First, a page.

Tip/Thought of the Day

Chaos Causes Brain Fog

Fear, anxiety and the feeling we aren’t safe anywhere and our guns will be taken from us has been so inflamed, people aren’t thinking clearly. And maybe that’s the point. Claiming impending financial disasters, that immigrants are crossing the borders in droves to kill us in our sleep, spreading racist taunts and “replacement theories,” and that those who are different will corrupt our youth. Add to it misogyny, health crises, violence, book banning- it never seems to end. 

Our brains aren’t equipped to deal with long term chaos. With an immediate issue, it’s great. Assess the situation and decide the best course of action- stand and fight or run away. But when neither is applicable, and the bombardment of fear and anxiety continues unabated, the sympathetic nervous system keeps dumping hormones like epinephrine into our bloodstream, increasing blood pressure and pulse, shredding our heart and skeletal muscles. Cortisol, which shuts down organs and pathways not needed to fight or flee can also be at elevated levels and impacts the gastric-intestinal system, kidneys, metabolism, and the immune system. So, we gain weight, get sick, have pain, irritable bowel and indigestion symptoms. 

When in fight or flight mode, access to the areas of our brain where logic and reason reside are shut down as well. When threatened, we can’t afford the precious seconds it would take to analyze or decide the best response. It requires an immediate, reflexive action to survive. When we’re in a perpetual state of fear, mechanisms meant to keep us alive actually lock us out of the areas of the brain capable of rational thought.

Any threat, real or not, causes the same reaction. Ever had a bad nightmare and awoke short of breath, sweating, with a fast heart rate? It wasn’t a real threat, but the brain couldn’t tell the difference, so it sent out the same fight or flight hormones. That’s why bills piling up, an upcoming deadline, money issues, worrying your job isn’t safe, gun violence, or a life-threatening virus can trigger involuntary responses that make rational thinking impossible. We can’t evaluate data, look at facts or make appropriate judgement calls when we’re in survival mode. The more fears and anxieties are encouraged, the worse it becomes.

We’ve all been there. Seen a friend or loved one in such a frenzy they “couldn’t think straight” and nothing you said penetrated. Or when life seemed so crazy, unpredictable and frightening no one could talk us down. Actions and consequences are predictable when we’re in survival mode. We suspect everyone, hoard resources, hunker down and make short sighted, often dangerous decisions, all because of involuntary chemical responses to feeling threatened. It’s built into our DNA.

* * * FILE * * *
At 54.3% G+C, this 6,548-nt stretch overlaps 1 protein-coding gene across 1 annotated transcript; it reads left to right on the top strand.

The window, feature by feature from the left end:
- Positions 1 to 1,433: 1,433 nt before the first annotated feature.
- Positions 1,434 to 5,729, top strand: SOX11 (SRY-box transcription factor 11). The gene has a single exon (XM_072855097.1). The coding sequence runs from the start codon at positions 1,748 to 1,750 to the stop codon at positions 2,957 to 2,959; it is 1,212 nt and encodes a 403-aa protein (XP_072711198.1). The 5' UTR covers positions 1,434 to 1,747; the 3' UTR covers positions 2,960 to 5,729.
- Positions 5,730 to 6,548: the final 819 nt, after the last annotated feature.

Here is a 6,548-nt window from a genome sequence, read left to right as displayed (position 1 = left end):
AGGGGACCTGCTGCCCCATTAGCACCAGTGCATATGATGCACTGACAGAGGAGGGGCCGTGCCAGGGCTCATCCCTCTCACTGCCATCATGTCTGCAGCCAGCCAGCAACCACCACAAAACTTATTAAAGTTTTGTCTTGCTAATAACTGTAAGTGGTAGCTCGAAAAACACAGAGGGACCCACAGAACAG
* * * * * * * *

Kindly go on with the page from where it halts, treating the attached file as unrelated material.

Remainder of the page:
Those in power know exactly how this works, taking advantage whenever possible. They feed us never ending scenarios that scare us to death by inventing fantasies and half-truths that send us into survival mode. That is spewed in a constant loop via television and social media. 

Every single one of us can be held hostage from our rational side by chemistry and biological factors when we are afraid and feel out of control. During the pandemic normal, caring people fought over toilet paper.

The only way to stop this cycle is to create conditions that keep the survival brain calm and feelings of safety are perpetuated. That’s when we all have incredible potential for compassion and kindness.

These are crazy, scary times. Who could have imagined the entire world shutting down due to a virus and millions would die? Sky rocketing prices, supply chain issues causing shortages of basic necessities, weather catastrophes, global financial troubles, mass shootings every week? Clearly more than enough to make us feel frightened, overwhelmed and uncertain. Add to that isolation, loneliness and the daily deluge of “the sky is falling” reporting- it’s easy to see why we’re all at the end of our rope, hanging on for dear life.

What’s the answer?

  • Take stock. Do you feel fuzzy, exhausted, overwhelmed, irritable, and quick to anger? You aren’t alone. Start to understand we are all in chaos mode.
  • Turn off the TV, internet, and phone.
  • Connect, connect, connect to others. When passing judgment and promoting bias are no longer our go-to responses, compassion and empathy step in. As an added benefit, it will quiet our own survival reaction by helping us to see we aren’t alone and many of our fears are not grounded in reality- F.E.A.R- false evidence appearing real. The need to connect is also hard wired. Hugging, holding hands, socializing releases feel-good hormones like endorphins and oxytocin that make us feel better.
  • Meditate
  • Listen to music
  • When you hear something that’s inflammatory, take a moment to analyze. Does it make sense? Can I corroborate it with other neutral sources?
  • Practice gratitude for what you do have. 
  • Exercise
  • Find a path forward. We don’t do well in the dark because our highly visual brains fear what we can’t see. Having a plan of action gives us hope and calms our fears.
  • Get outdoors
  • Give yourself a break. When overwhelmed and scared our brains seek control and predictability. Create routines. Paint, garden, draw, play a musical instrument, just moving your hands will release pent up energy. 
  • Clean out clutter. A clean drawer or closet can go a long way to decreasing chaos.
  • Share so others know they aren’t alone.

We have proven time and again our capacity for cruelty and violence when we feel threatened and scared. But when we join together our capacity for kindness, charity and love is boundless. When those kick in there’s nothing we can’t accomplish. That can only happen when we calm the mind and stop the frenzy.

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